New & Used Audi A3: In Depth
Shopping for a new Audi A3?
GET A FREE PRICE QUOTE
The Audi A3 was once a competitor for vehicles such as the Lexus CT 200h, but with its fuller lineup, it's now also a rival for the Buick Verano, the Mercedes-Benz CLA-Class, and the Acura ILX. BMW's basic 320i sedan can also compete on price, although it is a slightly larger vehicle, and the BMW 2-series could be considered a rival as well, although both Bimmers are rear-drive.
Previously available here only as a five-door hatch, Audi's A3 lineup has grown to include a full range of compact cars, including sedan, convertible, and hatchback variants. The A3 was redesigned for 2015, bringing with it a new S3 performance spin-off. Together, they offer the widest range of powertrains ever for a small Audi, including plug-in hybrid, diesel, and gasoline options. The renewed A3 is poised to become the volume player for the brand.
MORE: Read our 2015 Audi A3 review
The first A3, which came here as a 2006 model, offered several different combinations of running gear. It could be bought with front-wheel or quattro all-wheel drive, four- and six-cylinder engines, and manual or dual-clutch automatic transmissions. The A3's nimble handling won favor with enthusiasts, though some reviewers felt the stiff ride and the electric power steering were lacking compared to the best competitors. Most A3s of this era driven by enthusiasts were fitted with the 200-hp turbo 2.0-liter four, which feels quicker in most real-world driving than the much heavier 250-hp, 3.2-liter V-6.
The A3 got its first refresh for the 2009 model year. Mechanical changes included a newly optional magnetorheological suspension system, which could be switched between Normal and Sport modes, changing the properties of the magnetic fluid in the dampers to alter ride firmness and response. There also were aesthetic adjustments, like new designs for the wheels and side mirrors, metallic interior trim, and revised audio controls.
More changes arrived for 2010, including a new engine choice--the VW Group's popular 140-hp, 2.0-liter TDI turbodiesel--and the end of the V-6 option. The other change for 2010 was that the previous S-line appearance package became standard equipment on all A3 models.
The clean-diesel TDI was by far our editors' favorite. The engine offered lots of torque, giving it the response of a V-6 both off the line and in top gear. The TDI's EPA fuel economy ratings were 30 mpg city and 42 highway with the S tronic transmission, and we observed more than 45 mpg in long-haul interstate cruising, using cruise control.
The new A3 family
The A3 carried over largely intact in wagon form only until the 2015 model year, when both the new A3 and S3 sedan went on sale.
The A3 and S3 are much like the original Audi compact, the 1996 A4, both in size and in style. Their interiors carve out new territory--they're stark and more plainly drawn than anything in the upper Audi reaches.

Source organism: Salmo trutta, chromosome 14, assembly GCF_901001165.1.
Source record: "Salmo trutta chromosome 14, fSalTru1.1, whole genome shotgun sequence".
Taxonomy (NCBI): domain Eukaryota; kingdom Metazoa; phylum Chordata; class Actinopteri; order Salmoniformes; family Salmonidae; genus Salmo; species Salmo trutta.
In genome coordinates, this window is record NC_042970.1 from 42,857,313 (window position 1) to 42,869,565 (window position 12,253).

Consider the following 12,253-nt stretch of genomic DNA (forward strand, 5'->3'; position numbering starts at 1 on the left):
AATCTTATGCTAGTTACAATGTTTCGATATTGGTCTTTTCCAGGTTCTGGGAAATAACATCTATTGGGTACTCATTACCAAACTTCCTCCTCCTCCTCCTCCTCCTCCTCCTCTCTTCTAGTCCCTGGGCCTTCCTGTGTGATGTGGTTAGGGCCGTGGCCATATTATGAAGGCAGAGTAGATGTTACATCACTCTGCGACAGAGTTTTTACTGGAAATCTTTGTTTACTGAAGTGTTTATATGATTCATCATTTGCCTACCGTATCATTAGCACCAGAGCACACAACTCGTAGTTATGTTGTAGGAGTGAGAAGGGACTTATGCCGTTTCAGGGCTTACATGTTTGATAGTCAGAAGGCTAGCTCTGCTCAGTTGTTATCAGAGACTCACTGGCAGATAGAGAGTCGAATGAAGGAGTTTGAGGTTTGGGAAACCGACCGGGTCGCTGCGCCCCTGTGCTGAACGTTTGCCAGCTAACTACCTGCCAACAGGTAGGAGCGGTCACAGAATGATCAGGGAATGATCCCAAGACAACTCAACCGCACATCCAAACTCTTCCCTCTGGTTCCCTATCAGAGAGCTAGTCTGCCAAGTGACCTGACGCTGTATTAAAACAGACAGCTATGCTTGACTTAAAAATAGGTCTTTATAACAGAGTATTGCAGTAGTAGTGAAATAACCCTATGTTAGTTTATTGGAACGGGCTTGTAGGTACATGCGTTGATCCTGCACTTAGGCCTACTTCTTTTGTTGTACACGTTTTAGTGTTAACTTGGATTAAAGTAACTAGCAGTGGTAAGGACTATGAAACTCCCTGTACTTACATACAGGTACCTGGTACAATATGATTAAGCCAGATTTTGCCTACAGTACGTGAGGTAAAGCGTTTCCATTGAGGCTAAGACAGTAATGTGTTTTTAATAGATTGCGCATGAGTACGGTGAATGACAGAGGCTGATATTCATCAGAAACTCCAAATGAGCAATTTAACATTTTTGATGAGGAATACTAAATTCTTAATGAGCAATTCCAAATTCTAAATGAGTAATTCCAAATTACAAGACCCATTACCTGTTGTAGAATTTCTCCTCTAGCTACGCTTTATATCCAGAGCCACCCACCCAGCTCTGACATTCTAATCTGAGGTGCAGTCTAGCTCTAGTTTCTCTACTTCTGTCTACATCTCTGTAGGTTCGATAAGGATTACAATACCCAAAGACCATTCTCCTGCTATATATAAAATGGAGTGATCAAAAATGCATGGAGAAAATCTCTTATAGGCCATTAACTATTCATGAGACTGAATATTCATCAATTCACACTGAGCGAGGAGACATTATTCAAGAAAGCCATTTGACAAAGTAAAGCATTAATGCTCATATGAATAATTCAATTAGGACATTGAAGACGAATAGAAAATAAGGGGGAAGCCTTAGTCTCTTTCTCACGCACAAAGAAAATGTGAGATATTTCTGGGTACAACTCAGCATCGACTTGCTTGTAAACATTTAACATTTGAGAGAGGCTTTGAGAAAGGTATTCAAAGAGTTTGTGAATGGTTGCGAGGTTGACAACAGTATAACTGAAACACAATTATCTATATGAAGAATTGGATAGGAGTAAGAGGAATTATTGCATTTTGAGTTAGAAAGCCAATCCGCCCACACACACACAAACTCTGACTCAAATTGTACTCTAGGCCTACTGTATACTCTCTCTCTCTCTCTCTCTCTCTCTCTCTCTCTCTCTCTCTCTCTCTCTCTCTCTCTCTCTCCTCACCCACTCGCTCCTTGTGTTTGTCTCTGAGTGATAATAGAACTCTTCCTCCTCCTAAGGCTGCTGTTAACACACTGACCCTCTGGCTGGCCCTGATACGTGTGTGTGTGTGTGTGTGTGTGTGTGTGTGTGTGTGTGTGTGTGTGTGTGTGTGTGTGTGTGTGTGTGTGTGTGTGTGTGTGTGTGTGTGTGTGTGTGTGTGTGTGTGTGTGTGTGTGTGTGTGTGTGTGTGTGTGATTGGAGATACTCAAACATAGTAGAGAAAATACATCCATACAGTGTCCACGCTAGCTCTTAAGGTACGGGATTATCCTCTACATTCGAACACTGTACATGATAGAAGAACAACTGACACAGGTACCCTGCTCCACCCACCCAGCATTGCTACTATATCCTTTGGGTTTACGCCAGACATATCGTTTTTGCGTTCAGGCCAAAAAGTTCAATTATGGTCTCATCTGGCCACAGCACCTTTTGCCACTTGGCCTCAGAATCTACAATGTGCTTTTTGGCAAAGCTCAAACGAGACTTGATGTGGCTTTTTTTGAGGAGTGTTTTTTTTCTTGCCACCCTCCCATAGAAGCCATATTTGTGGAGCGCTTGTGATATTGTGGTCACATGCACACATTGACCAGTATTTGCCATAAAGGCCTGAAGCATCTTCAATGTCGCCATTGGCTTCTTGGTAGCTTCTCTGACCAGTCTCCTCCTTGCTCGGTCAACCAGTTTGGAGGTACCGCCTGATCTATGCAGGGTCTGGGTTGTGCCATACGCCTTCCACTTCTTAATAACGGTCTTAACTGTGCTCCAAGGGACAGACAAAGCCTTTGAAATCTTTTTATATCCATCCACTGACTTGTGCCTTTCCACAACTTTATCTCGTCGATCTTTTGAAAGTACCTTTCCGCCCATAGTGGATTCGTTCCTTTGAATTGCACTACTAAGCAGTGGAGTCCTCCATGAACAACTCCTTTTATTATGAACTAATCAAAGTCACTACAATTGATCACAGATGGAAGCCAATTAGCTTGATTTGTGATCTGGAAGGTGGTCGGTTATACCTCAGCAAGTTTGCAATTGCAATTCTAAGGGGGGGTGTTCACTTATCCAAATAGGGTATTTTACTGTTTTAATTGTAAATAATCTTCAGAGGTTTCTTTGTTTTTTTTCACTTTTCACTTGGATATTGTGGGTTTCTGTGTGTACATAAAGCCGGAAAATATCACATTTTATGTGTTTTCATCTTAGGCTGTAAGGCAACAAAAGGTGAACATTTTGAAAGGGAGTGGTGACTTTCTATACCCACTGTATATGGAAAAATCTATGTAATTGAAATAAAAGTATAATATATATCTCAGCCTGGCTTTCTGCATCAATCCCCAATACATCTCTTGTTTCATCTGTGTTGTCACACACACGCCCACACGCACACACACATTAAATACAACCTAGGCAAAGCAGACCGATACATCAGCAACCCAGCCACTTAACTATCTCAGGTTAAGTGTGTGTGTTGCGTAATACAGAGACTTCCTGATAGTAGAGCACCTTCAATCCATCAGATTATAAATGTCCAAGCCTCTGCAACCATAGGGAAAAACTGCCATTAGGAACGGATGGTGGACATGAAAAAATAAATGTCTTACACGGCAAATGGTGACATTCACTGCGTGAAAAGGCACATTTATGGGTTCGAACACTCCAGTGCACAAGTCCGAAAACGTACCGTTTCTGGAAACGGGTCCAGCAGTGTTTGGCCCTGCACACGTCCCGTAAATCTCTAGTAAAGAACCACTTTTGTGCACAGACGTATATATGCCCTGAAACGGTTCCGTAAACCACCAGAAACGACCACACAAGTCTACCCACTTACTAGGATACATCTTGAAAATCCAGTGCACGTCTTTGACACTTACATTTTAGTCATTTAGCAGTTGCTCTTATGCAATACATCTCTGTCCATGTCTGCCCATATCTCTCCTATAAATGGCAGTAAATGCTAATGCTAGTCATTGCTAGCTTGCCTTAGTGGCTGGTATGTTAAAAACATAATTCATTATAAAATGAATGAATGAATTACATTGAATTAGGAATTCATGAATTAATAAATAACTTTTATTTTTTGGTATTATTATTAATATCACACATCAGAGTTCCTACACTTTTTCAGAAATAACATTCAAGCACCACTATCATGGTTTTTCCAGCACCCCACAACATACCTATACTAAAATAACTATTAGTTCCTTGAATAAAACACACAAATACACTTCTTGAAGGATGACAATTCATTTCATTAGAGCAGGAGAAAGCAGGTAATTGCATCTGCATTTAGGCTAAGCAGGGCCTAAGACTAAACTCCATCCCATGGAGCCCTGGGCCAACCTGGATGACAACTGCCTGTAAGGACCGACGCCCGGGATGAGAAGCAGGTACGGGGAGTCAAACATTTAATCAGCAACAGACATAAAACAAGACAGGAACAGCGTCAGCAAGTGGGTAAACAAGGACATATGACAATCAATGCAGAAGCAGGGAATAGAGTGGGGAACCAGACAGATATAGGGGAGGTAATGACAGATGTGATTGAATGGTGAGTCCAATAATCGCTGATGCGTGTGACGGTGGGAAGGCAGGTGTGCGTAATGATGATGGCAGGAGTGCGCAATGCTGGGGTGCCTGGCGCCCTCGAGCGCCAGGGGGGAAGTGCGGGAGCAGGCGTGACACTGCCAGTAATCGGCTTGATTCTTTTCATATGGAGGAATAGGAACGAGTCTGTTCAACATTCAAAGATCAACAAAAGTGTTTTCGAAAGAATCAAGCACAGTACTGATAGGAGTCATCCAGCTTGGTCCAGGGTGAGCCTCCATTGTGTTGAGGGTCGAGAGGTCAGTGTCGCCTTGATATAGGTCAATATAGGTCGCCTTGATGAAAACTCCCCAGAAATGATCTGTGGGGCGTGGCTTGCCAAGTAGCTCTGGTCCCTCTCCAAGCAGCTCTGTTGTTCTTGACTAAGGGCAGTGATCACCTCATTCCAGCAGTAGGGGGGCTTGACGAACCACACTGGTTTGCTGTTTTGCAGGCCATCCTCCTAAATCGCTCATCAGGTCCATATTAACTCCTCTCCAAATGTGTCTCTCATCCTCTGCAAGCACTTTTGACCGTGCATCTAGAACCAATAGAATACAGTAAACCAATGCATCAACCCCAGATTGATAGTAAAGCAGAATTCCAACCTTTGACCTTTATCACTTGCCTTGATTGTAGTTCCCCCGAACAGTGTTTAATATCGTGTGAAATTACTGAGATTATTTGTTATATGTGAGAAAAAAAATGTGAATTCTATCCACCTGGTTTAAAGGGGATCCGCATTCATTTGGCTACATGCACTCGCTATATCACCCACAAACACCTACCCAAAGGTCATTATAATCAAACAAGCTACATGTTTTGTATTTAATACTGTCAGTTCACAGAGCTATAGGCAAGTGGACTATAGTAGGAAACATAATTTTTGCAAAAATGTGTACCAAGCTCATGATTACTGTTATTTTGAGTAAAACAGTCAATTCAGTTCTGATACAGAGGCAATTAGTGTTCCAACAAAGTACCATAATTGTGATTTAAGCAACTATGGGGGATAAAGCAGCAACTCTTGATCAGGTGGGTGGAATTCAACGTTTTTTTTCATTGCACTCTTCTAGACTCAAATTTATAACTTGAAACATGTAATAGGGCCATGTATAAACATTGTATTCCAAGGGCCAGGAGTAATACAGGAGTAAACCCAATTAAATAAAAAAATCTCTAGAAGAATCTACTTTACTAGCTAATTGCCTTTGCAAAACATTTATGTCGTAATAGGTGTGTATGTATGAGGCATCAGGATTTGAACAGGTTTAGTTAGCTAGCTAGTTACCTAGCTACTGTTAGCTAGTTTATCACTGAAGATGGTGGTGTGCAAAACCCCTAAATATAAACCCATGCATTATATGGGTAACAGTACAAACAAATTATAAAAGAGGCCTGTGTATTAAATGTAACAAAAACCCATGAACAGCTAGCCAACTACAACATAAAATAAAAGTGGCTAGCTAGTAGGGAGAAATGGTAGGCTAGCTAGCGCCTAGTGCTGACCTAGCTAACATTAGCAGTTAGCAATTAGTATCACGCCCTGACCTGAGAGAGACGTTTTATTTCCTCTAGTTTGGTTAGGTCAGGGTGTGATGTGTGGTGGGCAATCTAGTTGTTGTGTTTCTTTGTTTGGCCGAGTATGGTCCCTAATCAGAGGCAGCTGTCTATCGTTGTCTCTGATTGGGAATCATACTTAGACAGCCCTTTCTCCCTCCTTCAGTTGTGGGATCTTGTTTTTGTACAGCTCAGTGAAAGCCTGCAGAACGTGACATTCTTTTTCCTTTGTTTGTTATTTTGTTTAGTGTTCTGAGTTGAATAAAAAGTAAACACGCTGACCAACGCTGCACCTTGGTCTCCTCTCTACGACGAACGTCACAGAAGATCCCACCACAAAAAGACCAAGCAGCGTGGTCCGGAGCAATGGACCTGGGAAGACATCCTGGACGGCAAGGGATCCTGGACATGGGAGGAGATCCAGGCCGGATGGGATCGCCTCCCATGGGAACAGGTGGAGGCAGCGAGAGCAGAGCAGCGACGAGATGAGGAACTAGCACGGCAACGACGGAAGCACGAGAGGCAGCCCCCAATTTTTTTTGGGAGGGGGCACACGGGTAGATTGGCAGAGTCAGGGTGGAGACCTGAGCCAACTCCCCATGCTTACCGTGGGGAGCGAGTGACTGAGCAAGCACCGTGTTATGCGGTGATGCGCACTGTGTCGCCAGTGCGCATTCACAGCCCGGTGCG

The A3 currently offers three different powertrains, with one more on the way, as well as the high-performance S3 model. Front-wheel-drive 1.8T models get a 170-horsepower, 1.8-liter engine, while 2.0T quattro (all-wheel-drive) models come with a 220-hp, 2.0-liter engine. Both engines are direct injected, and both come linked to a six-speed dual-clutch transmission, with no manual offered. There's also a turbodiesel A3 with a 2.0-liter four that makes 150 hp and returns EPA combined fuel economy of 34 mpg. The A3 features front struts, a four-link independent rear suspension, and precise electric power steering.
The most coveted A3 variant is the S3, with its uprated 2.0-liter turbo four and standard all-wheel drive. It's good for 296 horsepower, and for a 0–60 mph time of about 4.8 seconds.
The A3's compact cockpit is fine in front, tight in back. At just 175.5 inches long, and with a 103.4-inch wheelbase, the A3 has a more accessible back seat than the Mercedes-Benz CLA, but leg room still is tight.
The A3's base price is around $31,000. Standard equipment includes a panoramic sunroof, leather upholstery, Bluetooth, and Audi's MMI infotainment system, which controls audio and vehicle systems; it also runs navigation, which is an additional option. Audi also offers a 4G LTE connection with WiFi hotspot capability, as well as an upgraded Bang & Olufsen stereo with 705 watts of power and 14 speakers. The S3 gets a little more standard equipment plus the performance enhancements, and starts near $42,000.
The A3 Cabriolet went on sale in late summer 2014, powered by either of the A3 family's turbocharged gas-powered fours, and priced in the $30,000 range. Like in the sedan, quattro all-wheel drive is optional and dependent on the engine selected.
For the 2016 model year the A3 lineup will add the e-tron hybrid hatchback wagon. In a distinctive hatchback body, Audi mates a lithium-ion battery pack and an electric motor to a 1.4-liter turbocharged four-cylinder, for a net of 204 hp. In electric-only mode, the A3 e-tron can travel about 25 miles, and has a range of more than 500 miles on a full tank of gas and a full charge of the battery pack. Audi promises a full recharge in less than four hours. No pricing has been announced yet, but the e-tron will go on sale in the summer of 2015, along with a an A3 hatchback wagon with the turbodiesel engine.
Audi has also announced that a version of the RS 3 will be available soon in America. While other markets get a five-door Sportback RS 3, ours will be a sedan like the S3 we get. It should feature the same turbocharged five-cylinder engine and upgrades chassis, however.
The A3 will get a few changes for 2016, including increased standard equipment—a rearview camera, parking sensors, heated mirrors and windshield-washer nozzles, and aluminum-look interior trim—while the S3 gains a newly optional Black Optics Performance pack, including black exterior trim, different wheels, and the magnetorheological damper setup.